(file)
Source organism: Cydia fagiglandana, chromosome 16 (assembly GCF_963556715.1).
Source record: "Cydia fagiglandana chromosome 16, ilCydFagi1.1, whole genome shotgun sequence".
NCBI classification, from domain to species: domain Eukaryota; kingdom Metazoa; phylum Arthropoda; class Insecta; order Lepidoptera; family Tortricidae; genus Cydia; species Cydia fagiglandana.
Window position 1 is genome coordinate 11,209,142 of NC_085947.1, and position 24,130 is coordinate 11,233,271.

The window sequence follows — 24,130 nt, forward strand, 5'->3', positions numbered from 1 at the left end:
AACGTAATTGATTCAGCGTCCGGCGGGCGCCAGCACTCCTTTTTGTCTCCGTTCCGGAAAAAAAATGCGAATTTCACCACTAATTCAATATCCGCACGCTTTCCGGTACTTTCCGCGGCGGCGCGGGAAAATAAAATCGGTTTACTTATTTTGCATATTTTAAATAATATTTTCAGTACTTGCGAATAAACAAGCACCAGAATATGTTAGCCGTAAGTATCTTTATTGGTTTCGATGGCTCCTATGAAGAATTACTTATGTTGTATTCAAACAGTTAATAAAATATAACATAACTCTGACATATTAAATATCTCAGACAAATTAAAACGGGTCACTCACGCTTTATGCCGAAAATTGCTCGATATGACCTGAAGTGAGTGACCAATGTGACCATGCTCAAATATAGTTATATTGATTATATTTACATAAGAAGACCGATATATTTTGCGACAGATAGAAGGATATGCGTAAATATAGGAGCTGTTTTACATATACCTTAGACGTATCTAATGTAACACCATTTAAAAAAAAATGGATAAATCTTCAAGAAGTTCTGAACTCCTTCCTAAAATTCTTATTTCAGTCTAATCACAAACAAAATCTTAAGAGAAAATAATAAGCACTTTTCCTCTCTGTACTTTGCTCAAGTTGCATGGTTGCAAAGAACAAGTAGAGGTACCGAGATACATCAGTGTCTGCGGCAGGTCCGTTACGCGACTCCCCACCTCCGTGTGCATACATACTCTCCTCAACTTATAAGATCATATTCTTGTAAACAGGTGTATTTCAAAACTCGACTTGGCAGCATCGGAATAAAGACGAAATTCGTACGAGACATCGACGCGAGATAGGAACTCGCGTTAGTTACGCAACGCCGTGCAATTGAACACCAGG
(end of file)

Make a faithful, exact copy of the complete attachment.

Source organism: Cydia fagiglandana, chromosome 16 (assembly GCF_963556715.1).
Source record: "Cydia fagiglandana chromosome 16, ilCydFagi1.1, whole genome shotgun sequence".
NCBI classification, from domain to species: domain Eukaryota; kingdom Metazoa; phylum Arthropoda; class Insecta; order Lepidoptera; family Tortricidae; genus Cydia; species Cydia fagiglandana.
Window position 1 is genome coordinate 11,209,142 of NC_085947.1, and position 24,130 is coordinate 11,233,271.

The window sequence follows — 24,130 nt, forward strand, 5'->3', positions numbered from 1 at the left end:
AACGTAATTGATTCAGCGTCCGGCGGGCGCCAGCACTCCTTTTTGTCTCCGTTCCGGAAAAAAAATGCGAATTTCACCACTAATTCAATATCCGCACGCTTTCCGGTACTTTCCGCGGCGGCGCGGGAAAATAAAATCGGTTTACTTATTTTGCATATTTTAAATAATATTTTCAGTACTTGCGAATAAACAAGCACCAGAATATGTTAGCCGTAAGTATCTTTATTGGTTTCGATGGCTCCTATGAAGAATTACTTATGTTGTATTCAAACAGTTAATAAAATATAACATAACTCTGACATATTAAATATCTCAGACAAATTAAAACGGGTCACTCACGCTTTATGCCGAAAATTGCTCGATATGACCTGAAGTGAGTGACCAATGTGACCATGCTCAAATATAGTTATATTGATTATATTTACATAAGAAGACCGATATATTTTGCGACAGATAGAAGGATATGCGTAAATATAGGAGCTGTTTTACATATACCTTAGACGTATCTAATGTAACACCATTTAAAAAAAAATGGATAAATCTTCAAGAAGTTCTGAACTCCTTCCTAAAATTCTTATTTCAGTCTAATCACAAACAAAATCTTAAGAGAAAATAATAAGCACTTTTCCTCTCTGTACTTTGCTCAAGTTGCATGGTTGCAAAGAACAAGTAGAGGTACCGAGATACATCAGTGTCTGCGGCAGGTCCGTTACGCGACTCCCCACCTCCGTGTGCATACATACTCTCCTCAACTTATAAGATCATATTCTTGTAAACAGGTGTATTTCAAAACTCGACTTGGCAGCATCGGAATAAAGACGAAATTCGTACGAGACATCGACGCGAGATAGGAACTCGCGTTAGTTACGCAACGCCGTGCAATTGAACACCAGG